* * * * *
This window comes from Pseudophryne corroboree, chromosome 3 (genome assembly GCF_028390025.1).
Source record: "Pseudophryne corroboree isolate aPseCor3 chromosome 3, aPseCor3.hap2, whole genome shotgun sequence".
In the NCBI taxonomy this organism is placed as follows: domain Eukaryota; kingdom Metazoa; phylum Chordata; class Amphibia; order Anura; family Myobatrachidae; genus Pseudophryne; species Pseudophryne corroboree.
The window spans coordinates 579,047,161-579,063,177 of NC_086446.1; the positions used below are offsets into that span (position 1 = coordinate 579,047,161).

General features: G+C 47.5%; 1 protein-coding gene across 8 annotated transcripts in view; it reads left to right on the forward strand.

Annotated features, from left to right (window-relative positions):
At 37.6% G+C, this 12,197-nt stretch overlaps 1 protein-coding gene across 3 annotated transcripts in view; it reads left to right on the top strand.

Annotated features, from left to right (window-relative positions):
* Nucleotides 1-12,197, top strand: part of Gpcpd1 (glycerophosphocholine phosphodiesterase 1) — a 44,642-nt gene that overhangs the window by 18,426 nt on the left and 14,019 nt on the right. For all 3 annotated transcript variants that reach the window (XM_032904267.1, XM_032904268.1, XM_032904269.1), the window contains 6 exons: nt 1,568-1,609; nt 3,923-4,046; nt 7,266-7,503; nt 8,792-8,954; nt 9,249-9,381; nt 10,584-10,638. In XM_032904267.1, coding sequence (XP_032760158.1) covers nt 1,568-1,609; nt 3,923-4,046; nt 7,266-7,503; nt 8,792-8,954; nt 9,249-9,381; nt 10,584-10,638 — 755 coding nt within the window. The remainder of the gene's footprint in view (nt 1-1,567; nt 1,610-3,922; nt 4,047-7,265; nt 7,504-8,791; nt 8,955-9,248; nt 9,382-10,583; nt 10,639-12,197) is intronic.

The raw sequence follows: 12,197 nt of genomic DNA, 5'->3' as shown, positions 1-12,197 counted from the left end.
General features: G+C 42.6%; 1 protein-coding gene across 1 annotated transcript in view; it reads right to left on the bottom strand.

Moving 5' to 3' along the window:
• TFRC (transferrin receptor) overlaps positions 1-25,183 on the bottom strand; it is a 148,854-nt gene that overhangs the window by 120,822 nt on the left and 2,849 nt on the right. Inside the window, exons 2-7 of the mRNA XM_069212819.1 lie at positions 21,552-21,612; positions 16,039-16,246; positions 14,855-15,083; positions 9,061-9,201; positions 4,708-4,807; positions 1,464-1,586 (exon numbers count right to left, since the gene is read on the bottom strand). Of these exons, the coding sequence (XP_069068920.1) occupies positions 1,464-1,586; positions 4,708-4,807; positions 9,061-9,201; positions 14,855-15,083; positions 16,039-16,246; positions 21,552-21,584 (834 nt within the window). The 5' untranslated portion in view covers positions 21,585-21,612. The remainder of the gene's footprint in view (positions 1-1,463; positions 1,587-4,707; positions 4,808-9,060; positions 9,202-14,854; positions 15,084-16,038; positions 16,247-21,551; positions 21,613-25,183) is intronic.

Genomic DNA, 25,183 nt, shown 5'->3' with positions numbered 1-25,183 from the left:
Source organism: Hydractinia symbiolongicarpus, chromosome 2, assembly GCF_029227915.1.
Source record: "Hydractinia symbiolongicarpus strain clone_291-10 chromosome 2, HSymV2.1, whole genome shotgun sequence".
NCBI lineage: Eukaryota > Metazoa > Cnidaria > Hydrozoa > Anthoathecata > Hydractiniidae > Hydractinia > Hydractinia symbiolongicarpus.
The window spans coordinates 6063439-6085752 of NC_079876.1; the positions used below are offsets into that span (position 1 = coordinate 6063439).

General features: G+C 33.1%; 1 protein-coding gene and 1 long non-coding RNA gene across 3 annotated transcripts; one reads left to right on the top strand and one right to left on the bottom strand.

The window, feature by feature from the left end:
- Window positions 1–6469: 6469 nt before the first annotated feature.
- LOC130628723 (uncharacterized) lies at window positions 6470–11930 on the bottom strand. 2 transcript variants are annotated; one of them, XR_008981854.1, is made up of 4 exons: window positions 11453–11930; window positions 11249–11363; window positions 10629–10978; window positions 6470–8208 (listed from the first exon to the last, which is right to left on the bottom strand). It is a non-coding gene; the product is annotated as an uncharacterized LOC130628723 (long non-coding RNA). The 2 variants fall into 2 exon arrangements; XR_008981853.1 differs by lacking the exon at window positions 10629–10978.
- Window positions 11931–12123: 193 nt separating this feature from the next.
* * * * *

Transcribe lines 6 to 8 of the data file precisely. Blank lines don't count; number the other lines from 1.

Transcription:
Annotated features, from left to right (window-relative positions):
At 37.6% G+C, this 12,197-nt stretch overlaps 1 protein-coding gene across 3 annotated transcripts in view; it reads left to right on the top strand.

Annotated features, from left to right (window-relative positions):